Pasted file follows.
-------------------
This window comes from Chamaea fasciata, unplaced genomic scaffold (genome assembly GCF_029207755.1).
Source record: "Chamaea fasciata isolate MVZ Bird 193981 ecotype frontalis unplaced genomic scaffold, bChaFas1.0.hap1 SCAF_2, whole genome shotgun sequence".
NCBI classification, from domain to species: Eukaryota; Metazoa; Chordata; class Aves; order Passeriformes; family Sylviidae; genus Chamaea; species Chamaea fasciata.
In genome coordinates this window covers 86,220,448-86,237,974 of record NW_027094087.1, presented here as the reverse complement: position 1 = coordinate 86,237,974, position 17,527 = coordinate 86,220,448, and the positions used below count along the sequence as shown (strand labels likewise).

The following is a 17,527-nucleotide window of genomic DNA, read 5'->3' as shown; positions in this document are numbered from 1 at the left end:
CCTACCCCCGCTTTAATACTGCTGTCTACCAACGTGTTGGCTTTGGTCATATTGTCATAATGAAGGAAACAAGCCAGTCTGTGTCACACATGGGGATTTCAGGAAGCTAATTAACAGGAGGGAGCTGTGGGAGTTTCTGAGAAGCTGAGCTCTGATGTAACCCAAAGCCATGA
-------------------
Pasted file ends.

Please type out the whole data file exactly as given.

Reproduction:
This window comes from Chamaea fasciata, unplaced genomic scaffold (genome assembly GCF_029207755.1).
Source record: "Chamaea fasciata isolate MVZ Bird 193981 ecotype frontalis unplaced genomic scaffold, bChaFas1.0.hap1 SCAF_2, whole genome shotgun sequence".
NCBI classification, from domain to species: Eukaryota; Metazoa; Chordata; class Aves; order Passeriformes; family Sylviidae; genus Chamaea; species Chamaea fasciata.
In genome coordinates this window covers 86,220,448-86,237,974 of record NW_027094087.1, presented here as the reverse complement: position 1 = coordinate 86,237,974, position 17,527 = coordinate 86,220,448, and the positions used below count along the sequence as shown (strand labels likewise).

The following is a 17,527-nucleotide window of genomic DNA, read 5'->3' as shown; positions in this document are numbered from 1 at the left end:
CCTACCCCCGCTTTAATACTGCTGTCTACCAACGTGTTGGCTTTGGTCATATTGTCATAATGAAGGAAACAAGCCAGTCTGTGTCACACATGGGGATTTCAGGAAGCTAATTAACAGGAGGGAGCTGTGGGAGTTTCTGAGAAGCTGAGCTCTGATGTAACCCAAAGCCATGA